Sunday, February 26, 2012

AAFS 2012 Convention

I just got back from the American Academy of Forensic Sciences in Atlanta. And I learned A LOT. I didn't actually go there with any sort of preconceived notions, but the scope that forensics covers blew my mind. It started off kind of slow, but I at least got to walk around a lot, which was nice coming directly off the ship, and see the different disciplines of forensic sciences and some of the posters that they had up. Some of the disciplines I had expected (pathologists, biologists who worked exclusively on DNA extraction and genetic fingerprinting, entomologists, ballistics guys) but there were a lot that I hadn't even thought about. Odontology, forensic anthropology, a TON of lawyers and guys with Juris Doctorates, biologists who studied plants and soil composition in different geographic areas to understand taphonomy and root action on remains, questioned documents (I kinda thought most banks had a fraud department, but these guys were experts and worked case by case), forensic veterinarians who determine if animals have been abused, behavioral sciences and psychiatrists, and digital forensics guys were all present at the convention.
Without a doubt, the largest group there were pathologists/biologists. The majority of their work was dedicated towards cause of death and DNA analysis (DNA fragments, mitochondrial DNA, trace DNA, etc), but there was one lecture that stood out in my mind that discussed a case study where a car crash victim displayed retinal hemorrhaging similar to shaken baby syndrome, but only after 24 hours had elapsed. Upon concluding his lecture, a person in the audience stood up and said semi-jokingly that he should formally document his findings and get them published by the end of the night.
Toxicology was pretty interesting to me. I managed to sneak into an open forum that they were having and was immediately seen by one of the organizers who asked me what I was doing there. "Oh, I'm actually in the Navy, but I never studied toxicology so I figured I'd use this opportunity to learn more about it." "Really?! Wow, that is great!" That scenario played out several other times, with people slightly impressed that I was making an effort to understand more about their different fields.
And I can completely understand why they were impressed. I've forgotten a pretty good portion of Biology (after all I haven't used it in 4 years or more), but going through and listening to the lectures helped jog my memory for anatomy, physiology, chemistry, anthropology, and for some reason epidemiology (hey, I was curious as to how prevalent some of these things were!). But being in the room with all these toxicologists (who had a minimum of an MS in Tox) was without a doubt the dumbest I have ever felt. The conversation went something like this:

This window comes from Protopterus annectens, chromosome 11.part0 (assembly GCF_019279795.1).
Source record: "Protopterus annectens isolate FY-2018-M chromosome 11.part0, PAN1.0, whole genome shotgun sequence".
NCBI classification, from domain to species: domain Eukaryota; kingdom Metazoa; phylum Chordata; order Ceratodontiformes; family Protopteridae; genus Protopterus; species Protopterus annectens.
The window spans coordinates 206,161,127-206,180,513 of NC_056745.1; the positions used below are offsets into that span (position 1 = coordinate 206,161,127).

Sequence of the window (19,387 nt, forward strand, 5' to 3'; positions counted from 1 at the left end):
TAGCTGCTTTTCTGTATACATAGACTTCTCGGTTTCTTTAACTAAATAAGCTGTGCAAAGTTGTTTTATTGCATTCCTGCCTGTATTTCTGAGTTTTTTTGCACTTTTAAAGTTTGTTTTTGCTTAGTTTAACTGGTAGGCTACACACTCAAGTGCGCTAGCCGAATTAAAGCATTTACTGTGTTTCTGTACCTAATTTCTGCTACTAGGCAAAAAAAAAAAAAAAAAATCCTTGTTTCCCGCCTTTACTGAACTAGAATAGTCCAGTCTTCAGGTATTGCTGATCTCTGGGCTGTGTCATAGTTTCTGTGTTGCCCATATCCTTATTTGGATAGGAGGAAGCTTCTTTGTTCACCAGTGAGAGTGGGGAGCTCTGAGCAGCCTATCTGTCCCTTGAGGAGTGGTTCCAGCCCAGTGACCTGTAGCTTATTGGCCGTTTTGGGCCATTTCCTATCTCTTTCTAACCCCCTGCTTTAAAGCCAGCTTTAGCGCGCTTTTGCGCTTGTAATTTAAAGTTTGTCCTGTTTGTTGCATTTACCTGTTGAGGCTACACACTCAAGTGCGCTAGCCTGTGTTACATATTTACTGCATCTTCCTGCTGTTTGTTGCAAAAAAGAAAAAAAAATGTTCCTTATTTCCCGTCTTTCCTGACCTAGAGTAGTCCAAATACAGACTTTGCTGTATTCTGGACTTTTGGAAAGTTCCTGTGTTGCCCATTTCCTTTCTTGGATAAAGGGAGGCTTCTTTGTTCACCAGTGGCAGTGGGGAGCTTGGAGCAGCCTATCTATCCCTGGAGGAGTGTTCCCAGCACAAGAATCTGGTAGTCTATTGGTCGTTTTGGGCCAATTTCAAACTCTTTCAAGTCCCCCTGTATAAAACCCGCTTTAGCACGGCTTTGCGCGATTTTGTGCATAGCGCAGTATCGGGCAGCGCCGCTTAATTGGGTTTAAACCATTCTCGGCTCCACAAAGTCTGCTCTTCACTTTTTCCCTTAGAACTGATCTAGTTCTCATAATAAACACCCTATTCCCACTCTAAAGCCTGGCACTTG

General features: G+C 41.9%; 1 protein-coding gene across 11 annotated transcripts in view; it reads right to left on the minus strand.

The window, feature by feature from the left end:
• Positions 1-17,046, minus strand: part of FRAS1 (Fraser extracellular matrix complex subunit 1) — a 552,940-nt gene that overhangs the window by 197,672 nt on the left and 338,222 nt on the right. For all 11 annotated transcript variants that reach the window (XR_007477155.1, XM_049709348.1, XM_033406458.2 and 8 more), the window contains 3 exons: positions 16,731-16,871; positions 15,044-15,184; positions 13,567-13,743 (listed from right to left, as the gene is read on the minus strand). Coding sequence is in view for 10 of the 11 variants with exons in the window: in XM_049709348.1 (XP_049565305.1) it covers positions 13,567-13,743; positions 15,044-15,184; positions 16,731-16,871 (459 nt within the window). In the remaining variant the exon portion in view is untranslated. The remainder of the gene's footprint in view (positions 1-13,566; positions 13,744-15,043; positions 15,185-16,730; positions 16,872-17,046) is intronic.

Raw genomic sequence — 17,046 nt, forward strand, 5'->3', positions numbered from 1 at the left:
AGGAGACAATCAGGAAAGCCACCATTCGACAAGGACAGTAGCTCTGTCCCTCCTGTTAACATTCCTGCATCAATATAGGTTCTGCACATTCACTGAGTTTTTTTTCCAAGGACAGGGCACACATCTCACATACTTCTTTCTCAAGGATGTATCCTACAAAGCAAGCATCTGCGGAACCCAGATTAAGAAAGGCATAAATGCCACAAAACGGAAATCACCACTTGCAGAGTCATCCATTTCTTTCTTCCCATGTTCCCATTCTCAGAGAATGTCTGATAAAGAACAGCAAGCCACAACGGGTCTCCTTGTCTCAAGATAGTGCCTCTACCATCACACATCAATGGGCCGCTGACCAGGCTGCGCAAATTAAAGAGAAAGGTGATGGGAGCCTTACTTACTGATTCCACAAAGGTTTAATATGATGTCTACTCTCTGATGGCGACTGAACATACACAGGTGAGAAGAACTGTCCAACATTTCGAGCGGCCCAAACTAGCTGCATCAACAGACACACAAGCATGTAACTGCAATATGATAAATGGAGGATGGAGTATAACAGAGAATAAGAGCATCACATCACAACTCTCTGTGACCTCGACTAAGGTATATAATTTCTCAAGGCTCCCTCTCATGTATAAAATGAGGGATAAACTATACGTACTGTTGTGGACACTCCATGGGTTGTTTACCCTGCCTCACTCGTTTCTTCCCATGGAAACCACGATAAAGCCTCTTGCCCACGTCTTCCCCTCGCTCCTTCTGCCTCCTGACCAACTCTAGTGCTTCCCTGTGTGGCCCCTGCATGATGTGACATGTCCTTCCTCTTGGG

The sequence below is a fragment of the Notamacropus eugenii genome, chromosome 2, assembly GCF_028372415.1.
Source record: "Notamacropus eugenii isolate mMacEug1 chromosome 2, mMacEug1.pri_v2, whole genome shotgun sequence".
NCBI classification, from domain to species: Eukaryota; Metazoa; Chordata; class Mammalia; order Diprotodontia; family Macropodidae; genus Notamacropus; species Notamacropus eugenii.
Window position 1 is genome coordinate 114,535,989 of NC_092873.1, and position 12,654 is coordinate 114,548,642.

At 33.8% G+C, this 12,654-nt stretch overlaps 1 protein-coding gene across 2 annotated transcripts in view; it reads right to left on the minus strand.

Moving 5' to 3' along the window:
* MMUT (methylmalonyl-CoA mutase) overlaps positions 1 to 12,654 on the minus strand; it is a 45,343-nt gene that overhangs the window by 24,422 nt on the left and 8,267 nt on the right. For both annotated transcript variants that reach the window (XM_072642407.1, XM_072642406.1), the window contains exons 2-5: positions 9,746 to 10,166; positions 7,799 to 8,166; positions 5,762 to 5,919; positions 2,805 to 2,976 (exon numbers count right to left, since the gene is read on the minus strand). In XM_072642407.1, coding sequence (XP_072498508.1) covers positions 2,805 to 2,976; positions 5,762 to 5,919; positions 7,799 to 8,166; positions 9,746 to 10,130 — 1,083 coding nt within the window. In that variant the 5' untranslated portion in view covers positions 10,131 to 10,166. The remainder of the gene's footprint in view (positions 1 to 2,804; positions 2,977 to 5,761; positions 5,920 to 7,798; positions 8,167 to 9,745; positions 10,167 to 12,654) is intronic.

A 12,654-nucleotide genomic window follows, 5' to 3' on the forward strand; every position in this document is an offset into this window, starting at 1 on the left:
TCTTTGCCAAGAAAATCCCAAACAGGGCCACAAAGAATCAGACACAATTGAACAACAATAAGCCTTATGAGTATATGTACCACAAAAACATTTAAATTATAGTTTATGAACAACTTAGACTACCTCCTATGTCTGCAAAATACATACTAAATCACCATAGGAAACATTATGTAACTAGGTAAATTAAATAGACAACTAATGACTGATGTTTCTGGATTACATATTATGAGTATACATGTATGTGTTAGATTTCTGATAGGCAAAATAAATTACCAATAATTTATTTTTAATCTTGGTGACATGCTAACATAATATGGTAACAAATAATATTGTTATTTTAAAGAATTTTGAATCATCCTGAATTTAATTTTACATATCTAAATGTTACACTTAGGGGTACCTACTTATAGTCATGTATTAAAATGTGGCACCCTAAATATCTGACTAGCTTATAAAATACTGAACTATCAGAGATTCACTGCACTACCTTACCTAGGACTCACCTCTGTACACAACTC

"You know, I couldn't help but notice in my lab we were having issues with extracted 3,4-methylenedioxypyrovalerone and its stability. When we went back later it had completely degraded." "Well, you really have to salt it out, because of the nature of these compounds they don't keep very well in the freebase form. So, you'll have to protonate that pyrrolidin type functional group." "Yes, and thank you, I think you bring up a valid point. We've had to do that with some cathinone that was being extracted from khat and sold online by some Israeli company. So, if you've had issues with that, I'd highly recommend converting it into a hydrochloride form."

At that point I was sorely tempted to turn to the person next to me and ask, "I'm sorry, but can you translate that convo into English for me?" Looking back though, what in the world did I expect? These were all highly educated, highly experienced professionals at a convention with other equally educated and experienced professionals. Oh well. I did glean a little bit from the open forum, but the most enlightening wasn't their discussion on how to keep stable compounds, but just the fact that so much of their discussion was on synthetic cannabinoids, MDMA, MDPV, and cathinones because all of these toxicologists' time were being taken up by dealing with kids who'd overdosed on these compounds, or they had so many samples that contained these compounds. And that's what really got me thinking about epidemiology and if someone was actually studying this usage in the US. But there weren't too many epidemiologists there, so I never got that question answered.

After a long day of looking at various case studies, getting tips on resumes/CV's, and listening to different lectures I went to the overpriced and trendy bar that they had in the hotel and started playing with Lara's Kindle. One of the lawyers who worked pro bono for the prosecution on the Casey Anthony case sat down and started discussing the case with me.

Overall, I thought the convention was very interesting and it definitely opened my eyes to the scope of forensic science.
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